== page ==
What Does Louisiana Law Say About Child Seats and Restraints?
Louisiana’s law about child seats in cars is RS 32:295 “child passenger restraint system”. The law requires all persons under 18 years of age to use the appropriate restraints in the car. These range from a backward-facing infant seat to a seat belt. The law creates some exceptions.
Do I Go to Jail If I Break This Law?
No. Improperly restraining a child is a misdemeanor. The law sets a maximum fine for a first offense of $100. This number rises to $200-500 for second offenses. For a third offense and beyond, it is $500 plus court costs. If you are in an accident, a child is actively harmed, and you are at fault for not having the child properly in a car seat, you can face additional charges.
What Are the Exceptions?
Emergency vehicles, such as ambulances, are exempt from following the child safety seat law. If either the driver or the child is experiencing a life-threatening emergency, they are exempt. In the case the child is incapable of being restrained (such as some special needs children), they are exempt. If there are more children than safety devices, the unrestrained child must be in the back seat. Taxis are not required to have car seats, but the State highly recommends that you bring one with you.
What Are the Best Recommendations To Meet the Requirements of Childseat Laws?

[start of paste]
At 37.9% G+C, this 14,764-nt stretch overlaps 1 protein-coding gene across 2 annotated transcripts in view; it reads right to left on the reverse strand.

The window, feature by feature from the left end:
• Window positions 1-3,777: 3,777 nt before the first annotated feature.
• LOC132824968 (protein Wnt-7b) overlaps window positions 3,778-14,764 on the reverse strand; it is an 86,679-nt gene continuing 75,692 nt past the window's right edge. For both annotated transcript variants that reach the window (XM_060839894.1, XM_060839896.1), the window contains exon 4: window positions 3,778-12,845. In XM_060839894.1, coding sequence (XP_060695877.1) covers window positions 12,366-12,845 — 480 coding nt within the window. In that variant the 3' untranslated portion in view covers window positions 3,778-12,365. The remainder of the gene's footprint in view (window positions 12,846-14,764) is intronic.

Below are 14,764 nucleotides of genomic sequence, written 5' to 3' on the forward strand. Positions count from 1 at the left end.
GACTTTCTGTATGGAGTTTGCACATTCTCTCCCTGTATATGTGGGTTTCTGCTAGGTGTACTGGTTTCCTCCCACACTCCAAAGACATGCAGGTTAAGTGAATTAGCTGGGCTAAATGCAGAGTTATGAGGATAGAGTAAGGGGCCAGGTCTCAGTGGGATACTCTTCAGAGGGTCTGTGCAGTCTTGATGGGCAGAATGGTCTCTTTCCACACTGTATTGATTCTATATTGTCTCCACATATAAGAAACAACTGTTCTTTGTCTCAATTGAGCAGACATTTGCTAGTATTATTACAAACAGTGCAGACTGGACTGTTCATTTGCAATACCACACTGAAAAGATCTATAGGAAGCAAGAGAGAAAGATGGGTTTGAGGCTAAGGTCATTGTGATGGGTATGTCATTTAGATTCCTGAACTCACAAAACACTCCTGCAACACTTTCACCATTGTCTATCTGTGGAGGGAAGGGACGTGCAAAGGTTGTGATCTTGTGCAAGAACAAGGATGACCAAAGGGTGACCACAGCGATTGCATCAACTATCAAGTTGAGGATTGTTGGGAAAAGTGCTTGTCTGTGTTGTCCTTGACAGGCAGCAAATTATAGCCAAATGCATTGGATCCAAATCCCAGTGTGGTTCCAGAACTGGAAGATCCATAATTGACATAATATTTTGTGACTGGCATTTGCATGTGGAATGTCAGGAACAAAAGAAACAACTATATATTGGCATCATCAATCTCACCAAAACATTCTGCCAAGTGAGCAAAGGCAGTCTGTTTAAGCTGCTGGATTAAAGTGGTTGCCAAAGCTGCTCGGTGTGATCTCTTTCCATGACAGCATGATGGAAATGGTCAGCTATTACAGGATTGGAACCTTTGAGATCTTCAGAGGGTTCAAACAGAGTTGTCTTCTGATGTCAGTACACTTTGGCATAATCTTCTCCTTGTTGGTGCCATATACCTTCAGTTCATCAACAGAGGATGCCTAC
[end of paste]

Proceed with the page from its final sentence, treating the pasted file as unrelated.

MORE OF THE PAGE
The following are the child seat and restraint rules by age and size:
- Under 2 – rear-facing seats
- Ages 2-3 – forward-facing seat with harness
- Ages 4-8 – belt-positioning booster seat
- Ages 9+ – regular seat belt
- Ages 13 and under – must be in rear seat
When the child reaches the weight or height limit of the child restraint system set by the manufacturer, they may move up a seat category.
Also, if a child can be in two categories, adults should place them in the more restrictive one. Small children may fit in a seat meant for kids younger than they are. They should use the smaller seat as long as they meet the seat’s height and weight requirements.
How Are the Police Enforcing the Louisiana Childseat Laws?
An officer can pull you over and issue you a ticket as a primary offense if a passenger below the age of 18 appears not to be restrained at all in the vehicle. However, this is a secondary offense if you restrained the child but did so improperly: an officer can only issue a ticket if they have pulled you over for something else.
How Can I Tell If an Adult Seat Belt Fits My Older Child?
If all of the following apply, then the child is large enough to use an adult seat belt without a booster seat:
- the child sits all the way back against the vehicle seat
- the child’s knees bend over the edge of the vehicle seat
- the belt fits snugly across the child’s thighs and lower hips, and not the child’s abdomen
- the shoulder strap snugly crosses the center of the child’s chest and not the child’s neck
Can I Get Help Setting Up This Child Seat or Booster?
Louisiana has over 600 locations with Child Passenger Safety Technicians. The Louisiana Highway and Safety Commission has published a list of them by parish. In addition, the National Highway Transportation and Safety Administration website offers much information about car seats and provides links to obtain a virtual inspection if you cannot show up somewhere in person.